The EU’s energy commissioner remains upbeat on the viability of its flagship Nabucco gas project to Central Asia despite Russia’s dealmaking in the region, with the European Commission appointing a special coordinator to accelerate progress on the pipeline, reported EUobserver.
Commissioner Andris Piebalgs told EUobserver at an energy conference in Istanbul this week that "The role of this coordinator will be to look upon what conditions need to be fulfilled from the EU side to really accelerate the process."
"I know we have some difficulties with the sources, and it is not the EU who negotiates the gas contracts, but the companies, but if there is investment needed, from the European Investment Bank or the EBRD [European Bank for Reconstruction and Development], it is definitely a task he could fulfill."
The Nabucco project is currently held back by the difficulties in "finding the gas to fill the pipeline" the commisioner said, but both Turkey and the EU are committed to start constructing the 3,300 km long pipeline by the beginning of 2008.
The Nabucco pipeline, an alternative route to the Russian gas grid, was originally designed to bring Iranian gas through Turkey, Bulgaria, Romania and Hungary to the Austrian gas hub in Baumgarten, which is plugged in to the European network.
Austrian company OMV, the main contractor, even signed a memorandum with Iran in this respect. But the deal has been blocked by the current political developments surrounding Iranian uranium enrichment.
The EU is together with EU candidate state Turkey looking for gas in the Caspian region as an alternative source, with Turkey wanting to become Europe’s fourth energy artery after Norway, Russia and Algeria.
One route where Brussels is putting its bets is the pipeline to the gas field Shah Deniz, in Azerbaijan."Shah Deniz is the only guarantee we have at this stage," said Mr Piebalgs, adding that "a very important event will take place next week, when the Turkish energy minister Hilmi Guler will visit Turkmenistan and Kazakhstan."
The Nabucco project has been put under a cloud by an 11 May GAS deal signed by Russia with Turkmenistan, Kazakhstan and Uzbekistan, which raised questions whether Moscow has not already blocked off access to gas reserves that the Europeans have their eyes on.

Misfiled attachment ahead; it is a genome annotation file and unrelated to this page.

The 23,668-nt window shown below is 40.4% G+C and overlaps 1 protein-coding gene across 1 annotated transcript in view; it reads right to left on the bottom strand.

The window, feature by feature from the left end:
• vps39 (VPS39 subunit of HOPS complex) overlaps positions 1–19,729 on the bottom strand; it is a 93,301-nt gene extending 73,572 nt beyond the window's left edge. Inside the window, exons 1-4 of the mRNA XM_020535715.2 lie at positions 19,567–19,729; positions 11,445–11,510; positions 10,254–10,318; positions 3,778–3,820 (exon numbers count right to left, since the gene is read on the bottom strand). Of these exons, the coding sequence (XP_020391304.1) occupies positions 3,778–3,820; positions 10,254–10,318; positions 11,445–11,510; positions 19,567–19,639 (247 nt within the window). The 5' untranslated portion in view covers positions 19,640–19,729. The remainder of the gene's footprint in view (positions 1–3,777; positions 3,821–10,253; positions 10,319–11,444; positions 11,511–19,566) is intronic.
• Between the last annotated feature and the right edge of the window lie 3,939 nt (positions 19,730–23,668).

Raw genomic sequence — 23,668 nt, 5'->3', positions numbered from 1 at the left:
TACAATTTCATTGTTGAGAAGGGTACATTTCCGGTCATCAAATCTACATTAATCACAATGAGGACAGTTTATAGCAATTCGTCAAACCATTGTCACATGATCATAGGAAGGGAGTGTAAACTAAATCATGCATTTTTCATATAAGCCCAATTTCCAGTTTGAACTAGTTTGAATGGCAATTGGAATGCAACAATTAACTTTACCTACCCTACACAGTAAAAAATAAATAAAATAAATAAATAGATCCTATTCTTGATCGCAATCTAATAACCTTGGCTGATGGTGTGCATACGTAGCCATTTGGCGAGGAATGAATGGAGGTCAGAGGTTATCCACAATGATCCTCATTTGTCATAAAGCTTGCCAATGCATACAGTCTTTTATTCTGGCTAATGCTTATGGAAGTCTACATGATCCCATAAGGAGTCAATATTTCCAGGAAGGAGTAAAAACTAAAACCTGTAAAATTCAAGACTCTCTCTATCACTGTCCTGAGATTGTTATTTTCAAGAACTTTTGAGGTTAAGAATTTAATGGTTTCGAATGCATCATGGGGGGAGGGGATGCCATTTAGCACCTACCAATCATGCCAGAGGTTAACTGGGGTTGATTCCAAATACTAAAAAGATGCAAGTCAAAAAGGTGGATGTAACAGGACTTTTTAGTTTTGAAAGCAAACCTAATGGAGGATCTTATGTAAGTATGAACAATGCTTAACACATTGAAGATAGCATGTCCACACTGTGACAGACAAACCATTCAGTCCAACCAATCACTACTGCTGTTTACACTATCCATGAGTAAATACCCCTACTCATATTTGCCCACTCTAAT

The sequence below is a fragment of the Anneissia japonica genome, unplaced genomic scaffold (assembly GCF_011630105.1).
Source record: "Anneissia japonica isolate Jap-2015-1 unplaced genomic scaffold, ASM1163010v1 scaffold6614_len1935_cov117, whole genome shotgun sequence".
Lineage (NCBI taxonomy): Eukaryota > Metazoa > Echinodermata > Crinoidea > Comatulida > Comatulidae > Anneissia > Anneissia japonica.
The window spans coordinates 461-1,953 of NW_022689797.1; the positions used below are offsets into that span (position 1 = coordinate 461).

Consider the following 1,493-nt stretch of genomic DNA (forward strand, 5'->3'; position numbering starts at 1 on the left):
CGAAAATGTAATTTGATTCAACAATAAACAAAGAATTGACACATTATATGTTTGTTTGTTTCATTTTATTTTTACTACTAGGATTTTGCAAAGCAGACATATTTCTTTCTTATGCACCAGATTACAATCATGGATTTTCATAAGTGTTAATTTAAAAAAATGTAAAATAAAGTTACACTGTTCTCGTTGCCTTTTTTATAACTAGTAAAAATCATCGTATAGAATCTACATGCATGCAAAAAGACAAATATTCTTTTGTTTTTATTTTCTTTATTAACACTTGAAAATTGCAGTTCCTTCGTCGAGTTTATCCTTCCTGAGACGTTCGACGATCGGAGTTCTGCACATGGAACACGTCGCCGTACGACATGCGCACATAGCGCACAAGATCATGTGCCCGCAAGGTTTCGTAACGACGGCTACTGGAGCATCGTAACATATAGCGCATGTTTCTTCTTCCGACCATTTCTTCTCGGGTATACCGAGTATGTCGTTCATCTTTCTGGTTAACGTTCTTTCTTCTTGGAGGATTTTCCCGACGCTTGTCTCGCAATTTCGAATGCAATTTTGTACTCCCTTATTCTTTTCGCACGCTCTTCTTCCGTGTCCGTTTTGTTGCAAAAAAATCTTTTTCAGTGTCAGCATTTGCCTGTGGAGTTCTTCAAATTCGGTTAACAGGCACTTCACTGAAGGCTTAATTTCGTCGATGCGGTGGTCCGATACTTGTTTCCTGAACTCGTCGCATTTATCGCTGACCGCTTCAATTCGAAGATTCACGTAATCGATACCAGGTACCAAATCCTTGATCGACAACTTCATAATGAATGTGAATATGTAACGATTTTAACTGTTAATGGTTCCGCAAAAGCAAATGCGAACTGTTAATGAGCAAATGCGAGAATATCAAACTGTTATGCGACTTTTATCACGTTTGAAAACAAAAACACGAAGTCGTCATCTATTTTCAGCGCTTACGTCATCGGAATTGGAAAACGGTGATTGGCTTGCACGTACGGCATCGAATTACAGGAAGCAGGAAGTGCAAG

Mr Piebalgs indicated the Russian move "was an excellently staged confirmation" of Moscow’s interest in buying and investing in additional pipeline capacity. But he added that "as long as the countries are still open to other investments, even after the deal with Russia, I don’t see a reason to be discouraged."
On top of this, a second recent deal between Russia’s gas monopoly Gazprom and OMV regarding new storage facilities in Baumgarten, where the Nabucco pipeline is supposed to end, have also raised doubts about OMV’s and Austria’s commitment to non-Russian alternatives.
Wolfgang Ruttenstorfer, OMV’s CEO, restated his support for Nabucco at the Istanbul conference, however. "There is no connection whatsoever between the two. We also said it very clearly to our Russian partners that this is a fixed commitment. But Russia remains the main supplier for Central and Eastern Europe and that’s why it is necessary to have a good relationship with Gazprom," he told EUobserver.
Some Turkish experts take a harsher view of Russia’s tactics. "Nabucco almost came to a halt because of Russia’s pressure and therefore needs much more attention," Arzuhan Dogan Yalcindag, the chairwoman of the Turkish Industrialists and Businessmen’s Association (TUSIAD), said.
Gazprom is planning an alternative project to the Nabucco pipeline, called Bluestream 2, which is to traverse Turkey toward southern Europe. The project would run along the existing route of the Blue Stream pipeline to Turkey, but then turn west to Europe. It will allow Gazprom to supply Italy, Greece and possibly Hungary and Bulgaria.